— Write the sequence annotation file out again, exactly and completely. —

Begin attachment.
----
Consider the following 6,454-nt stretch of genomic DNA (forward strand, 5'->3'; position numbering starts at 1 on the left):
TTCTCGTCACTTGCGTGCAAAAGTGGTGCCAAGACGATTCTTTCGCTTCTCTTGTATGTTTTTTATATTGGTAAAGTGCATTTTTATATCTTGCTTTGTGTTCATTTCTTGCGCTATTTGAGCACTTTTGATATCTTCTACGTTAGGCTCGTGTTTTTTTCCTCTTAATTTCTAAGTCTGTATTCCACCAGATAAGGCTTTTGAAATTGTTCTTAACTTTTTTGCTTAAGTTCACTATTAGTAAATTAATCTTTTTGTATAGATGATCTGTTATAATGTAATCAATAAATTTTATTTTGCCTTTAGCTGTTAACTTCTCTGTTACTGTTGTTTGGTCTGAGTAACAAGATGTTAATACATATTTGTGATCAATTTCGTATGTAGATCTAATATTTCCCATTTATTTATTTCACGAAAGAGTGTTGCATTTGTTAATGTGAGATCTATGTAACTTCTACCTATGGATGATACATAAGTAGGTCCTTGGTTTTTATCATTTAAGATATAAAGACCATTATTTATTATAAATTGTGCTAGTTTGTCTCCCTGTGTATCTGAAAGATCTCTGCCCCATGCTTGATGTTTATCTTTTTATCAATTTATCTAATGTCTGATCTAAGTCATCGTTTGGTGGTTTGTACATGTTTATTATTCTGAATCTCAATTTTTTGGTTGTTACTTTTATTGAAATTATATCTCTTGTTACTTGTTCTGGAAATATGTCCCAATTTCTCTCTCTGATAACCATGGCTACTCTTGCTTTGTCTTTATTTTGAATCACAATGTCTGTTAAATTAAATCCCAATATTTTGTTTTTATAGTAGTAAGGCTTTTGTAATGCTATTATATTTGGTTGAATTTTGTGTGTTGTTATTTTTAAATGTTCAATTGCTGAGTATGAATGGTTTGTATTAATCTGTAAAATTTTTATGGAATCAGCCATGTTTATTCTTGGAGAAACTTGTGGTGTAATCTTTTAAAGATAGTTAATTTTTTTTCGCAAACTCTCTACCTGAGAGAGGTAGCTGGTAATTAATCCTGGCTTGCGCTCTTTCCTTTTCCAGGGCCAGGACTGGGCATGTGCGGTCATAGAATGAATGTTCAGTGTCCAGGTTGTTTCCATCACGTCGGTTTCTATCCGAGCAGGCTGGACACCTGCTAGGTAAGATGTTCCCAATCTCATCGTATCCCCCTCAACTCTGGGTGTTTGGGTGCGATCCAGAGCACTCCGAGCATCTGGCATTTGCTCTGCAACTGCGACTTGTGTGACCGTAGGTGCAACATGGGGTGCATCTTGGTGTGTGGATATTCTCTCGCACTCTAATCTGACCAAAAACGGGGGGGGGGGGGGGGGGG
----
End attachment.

Consider the following 6,454-nt stretch of genomic DNA (forward strand, 5'->3'; position numbering starts at 1 on the left):
TTCTCGTCACTTGCGTGCAAAAGTGGTGCCAAGACGATTCTTTCGCTTCTCTTGTATGTTTTTTATATTGGTAAAGTGCATTTTTATATCTTGCTTTGTGTTCATTTCTTGCGCTATTTGAGCACTTTTGATATCTTCTACGTTAGGCTCGTGTTTTTTTCCTCTTAATTTCTAAGTCTGTATTCCACCAGATAAGGCTTTTGAAATTGTTCTTAACTTTTTTGCTTAAGTTCACTATTAGTAAATTAATCTTTTTGTATAGATGATCTGTTATAATGTAATCAATAAATTTTATTTTGCCTTTAGCTGTTAACTTCTCTGTTACTGTTGTTTGGTCTGAGTAACAAGATGTTAATACATATTTGTGATCAATTTCGTATGTAGATCTAATATTTCCCATTTATTTATTTCACGAAAGAGTGTTGCATTTGTTAATGTGAGATCTATGTAACTTCTACCTATGGATGATACATAAGTAGGTCCTTGGTTTTTATCATTTAAGATATAAAGACCATTATTTATTATAAATTGTGCTAGTTTGTCTCCCTGTGTATCTGAAAGATCTCTGCCCCATGCTTGATGTTTATCTTTTTATCAATTTATCTAATGTCTGATCTAAGTCATCGTTTGGTGGTTTGTACATGTTTATTATTCTGAATCTCAATTTTTTGGTTGTTACTTTTATTGAAATTATATCTCTTGTTACTTGTTCTGGAAATATGTCCCAATTTCTCTCTCTGATAACCATGGCTACTCTTGCTTTGTCTTTATTTTGAATCACAATGTCTGTTAAATTAAATCCCAATATTTTGTTTTTATAGTAGTAAGGCTTTTGTAATGCTATTATATTTGGTTGAATTTTGTGTGTTGTTATTTTTAAATGTTCAATTGCTGAGTATGAATGGTTTGTATTAATCTGTAAAATTTTTATGGAATCAGCCATGTTTATTCTTGGAGAAACTTGTGGTGTAATCTTTTAAAGATAGTTAATTTTTTTTCGCAAACTCTCTACCTGAGAGAGGTAGCTGGTAATTAATCCTGGCTTGCGCTCTTTCCTTTTCCAGGGCCAGGACTGGGCATGTGCGGTCATAGAATGAATGTTCAGTGTCCAGGTTGTTTCCATCACGTCGGTTTCTATCCGAGCAGGCTGGACACCTGCTAGGTAAGATGTTCCCAATCTCATCGTATCCCCCTCAACTCTGGGTGTTTGGGTGCGATCCAGAGCACTCCGAGCATCTGGCATTTGCTCTGCAACTGCGACTTGTGTGACCGTAGGTGCAACATGGGGTGCATCTTGGTGTGTGGATATTCTCTCGCACTCTAATCTGACCAAAAACGGGGGGGGGGGGGGGGGGG